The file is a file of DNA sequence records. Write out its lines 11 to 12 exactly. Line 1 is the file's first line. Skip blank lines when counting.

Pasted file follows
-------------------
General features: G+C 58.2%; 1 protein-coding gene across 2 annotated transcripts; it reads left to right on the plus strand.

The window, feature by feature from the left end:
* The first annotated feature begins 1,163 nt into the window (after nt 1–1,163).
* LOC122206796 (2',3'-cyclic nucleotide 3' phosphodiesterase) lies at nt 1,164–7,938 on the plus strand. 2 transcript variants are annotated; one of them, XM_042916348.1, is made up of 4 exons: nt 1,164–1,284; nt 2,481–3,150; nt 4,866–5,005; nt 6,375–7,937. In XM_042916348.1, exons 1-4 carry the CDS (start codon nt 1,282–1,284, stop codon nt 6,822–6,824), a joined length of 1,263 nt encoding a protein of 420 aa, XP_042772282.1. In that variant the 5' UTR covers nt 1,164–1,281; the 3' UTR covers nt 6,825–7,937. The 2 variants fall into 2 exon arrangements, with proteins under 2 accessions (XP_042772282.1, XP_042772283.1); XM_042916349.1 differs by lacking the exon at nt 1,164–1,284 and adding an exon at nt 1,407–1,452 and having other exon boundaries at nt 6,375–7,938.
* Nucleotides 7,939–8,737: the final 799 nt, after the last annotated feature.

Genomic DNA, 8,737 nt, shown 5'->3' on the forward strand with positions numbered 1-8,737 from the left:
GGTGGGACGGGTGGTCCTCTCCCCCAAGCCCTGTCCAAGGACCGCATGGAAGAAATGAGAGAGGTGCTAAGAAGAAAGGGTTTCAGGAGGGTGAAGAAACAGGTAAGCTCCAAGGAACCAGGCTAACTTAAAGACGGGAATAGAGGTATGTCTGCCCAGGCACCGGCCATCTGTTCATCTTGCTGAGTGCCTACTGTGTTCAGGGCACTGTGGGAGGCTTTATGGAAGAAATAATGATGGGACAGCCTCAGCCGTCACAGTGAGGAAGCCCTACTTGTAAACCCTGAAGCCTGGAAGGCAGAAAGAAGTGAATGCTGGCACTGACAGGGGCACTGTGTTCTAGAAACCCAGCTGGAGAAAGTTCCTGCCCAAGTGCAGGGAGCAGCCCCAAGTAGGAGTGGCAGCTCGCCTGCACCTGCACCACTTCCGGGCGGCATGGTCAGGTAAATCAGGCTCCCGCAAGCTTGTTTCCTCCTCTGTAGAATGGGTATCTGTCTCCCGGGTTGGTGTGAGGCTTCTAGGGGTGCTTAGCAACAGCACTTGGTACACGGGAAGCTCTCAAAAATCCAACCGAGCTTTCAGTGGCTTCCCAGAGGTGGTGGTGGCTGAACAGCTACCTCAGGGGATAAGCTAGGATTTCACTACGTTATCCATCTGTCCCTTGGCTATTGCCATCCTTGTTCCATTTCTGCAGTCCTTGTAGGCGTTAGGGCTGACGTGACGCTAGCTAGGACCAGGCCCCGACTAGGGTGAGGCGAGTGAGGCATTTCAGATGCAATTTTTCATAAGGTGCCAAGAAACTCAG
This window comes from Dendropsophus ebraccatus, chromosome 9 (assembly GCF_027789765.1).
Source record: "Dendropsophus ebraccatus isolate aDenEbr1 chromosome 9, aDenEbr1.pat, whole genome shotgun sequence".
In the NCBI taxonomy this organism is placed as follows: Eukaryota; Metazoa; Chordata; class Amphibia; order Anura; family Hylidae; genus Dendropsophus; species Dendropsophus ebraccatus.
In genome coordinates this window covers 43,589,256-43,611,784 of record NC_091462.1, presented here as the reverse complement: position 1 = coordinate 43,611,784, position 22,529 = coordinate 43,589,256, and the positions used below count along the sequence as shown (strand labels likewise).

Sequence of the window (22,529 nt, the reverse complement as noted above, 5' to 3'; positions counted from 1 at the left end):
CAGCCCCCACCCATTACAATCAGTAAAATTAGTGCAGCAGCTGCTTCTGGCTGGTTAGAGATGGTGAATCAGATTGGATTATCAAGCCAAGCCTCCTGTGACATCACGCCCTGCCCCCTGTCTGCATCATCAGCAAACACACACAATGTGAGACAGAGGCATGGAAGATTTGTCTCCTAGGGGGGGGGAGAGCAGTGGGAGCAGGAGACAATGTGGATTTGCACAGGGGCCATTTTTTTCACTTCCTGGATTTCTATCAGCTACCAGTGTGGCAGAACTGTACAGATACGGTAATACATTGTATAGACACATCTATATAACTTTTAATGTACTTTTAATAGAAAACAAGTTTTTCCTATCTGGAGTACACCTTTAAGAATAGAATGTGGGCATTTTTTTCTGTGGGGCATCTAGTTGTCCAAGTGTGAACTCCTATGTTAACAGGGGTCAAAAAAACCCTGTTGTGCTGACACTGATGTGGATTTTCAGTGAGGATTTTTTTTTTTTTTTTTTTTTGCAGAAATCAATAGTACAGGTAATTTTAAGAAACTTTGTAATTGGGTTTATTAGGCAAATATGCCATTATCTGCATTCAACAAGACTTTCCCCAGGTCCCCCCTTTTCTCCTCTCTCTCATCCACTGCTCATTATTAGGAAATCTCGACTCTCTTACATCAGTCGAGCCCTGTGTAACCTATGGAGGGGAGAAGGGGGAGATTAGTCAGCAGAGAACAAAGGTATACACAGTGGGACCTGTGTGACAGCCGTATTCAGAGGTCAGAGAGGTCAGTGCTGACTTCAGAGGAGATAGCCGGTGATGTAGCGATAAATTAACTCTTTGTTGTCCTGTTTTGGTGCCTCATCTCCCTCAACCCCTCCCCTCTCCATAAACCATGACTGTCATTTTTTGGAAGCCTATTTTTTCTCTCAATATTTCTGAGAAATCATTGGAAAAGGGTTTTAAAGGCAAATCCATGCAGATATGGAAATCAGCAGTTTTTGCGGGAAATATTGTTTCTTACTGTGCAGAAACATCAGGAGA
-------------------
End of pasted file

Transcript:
In genome coordinates this window covers 43,589,256-43,611,784 of record NC_091462.1, presented here as the reverse complement: position 1 = coordinate 43,611,784, position 22,529 = coordinate 43,589,256, and the positions used below count along the sequence as shown (strand labels likewise).

Sequence of the window (22,529 nt, the reverse complement as noted above, 5' to 3'; positions counted from 1 at the left end):